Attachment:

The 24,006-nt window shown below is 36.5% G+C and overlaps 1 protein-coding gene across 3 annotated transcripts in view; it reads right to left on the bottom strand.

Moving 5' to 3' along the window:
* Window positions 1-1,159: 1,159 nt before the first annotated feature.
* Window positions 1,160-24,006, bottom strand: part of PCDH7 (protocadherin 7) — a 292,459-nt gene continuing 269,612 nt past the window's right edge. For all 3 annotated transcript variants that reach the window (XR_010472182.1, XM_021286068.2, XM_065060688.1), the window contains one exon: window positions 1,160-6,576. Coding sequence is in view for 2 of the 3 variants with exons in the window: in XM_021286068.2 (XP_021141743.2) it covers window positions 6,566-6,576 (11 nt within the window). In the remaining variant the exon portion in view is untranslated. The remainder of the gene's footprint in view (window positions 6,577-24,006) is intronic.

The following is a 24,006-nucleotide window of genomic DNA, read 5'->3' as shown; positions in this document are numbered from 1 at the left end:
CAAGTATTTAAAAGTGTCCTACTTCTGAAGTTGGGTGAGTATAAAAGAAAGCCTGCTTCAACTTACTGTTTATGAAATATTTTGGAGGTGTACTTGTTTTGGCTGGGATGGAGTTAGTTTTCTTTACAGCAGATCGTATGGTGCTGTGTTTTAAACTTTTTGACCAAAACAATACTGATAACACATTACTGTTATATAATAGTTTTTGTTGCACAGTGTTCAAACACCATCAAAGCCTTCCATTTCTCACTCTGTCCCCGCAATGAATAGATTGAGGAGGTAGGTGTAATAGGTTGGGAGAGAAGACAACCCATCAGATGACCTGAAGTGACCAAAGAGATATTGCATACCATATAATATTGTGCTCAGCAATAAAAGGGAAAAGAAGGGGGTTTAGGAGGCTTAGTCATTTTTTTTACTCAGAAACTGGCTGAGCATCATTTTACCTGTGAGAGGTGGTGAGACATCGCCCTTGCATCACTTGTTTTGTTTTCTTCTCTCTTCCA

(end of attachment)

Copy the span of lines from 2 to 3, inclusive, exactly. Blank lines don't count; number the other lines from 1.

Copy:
Moving 5' to 3' along the window:
* Window positions 1-1,159: 1,159 nt before the first annotated feature.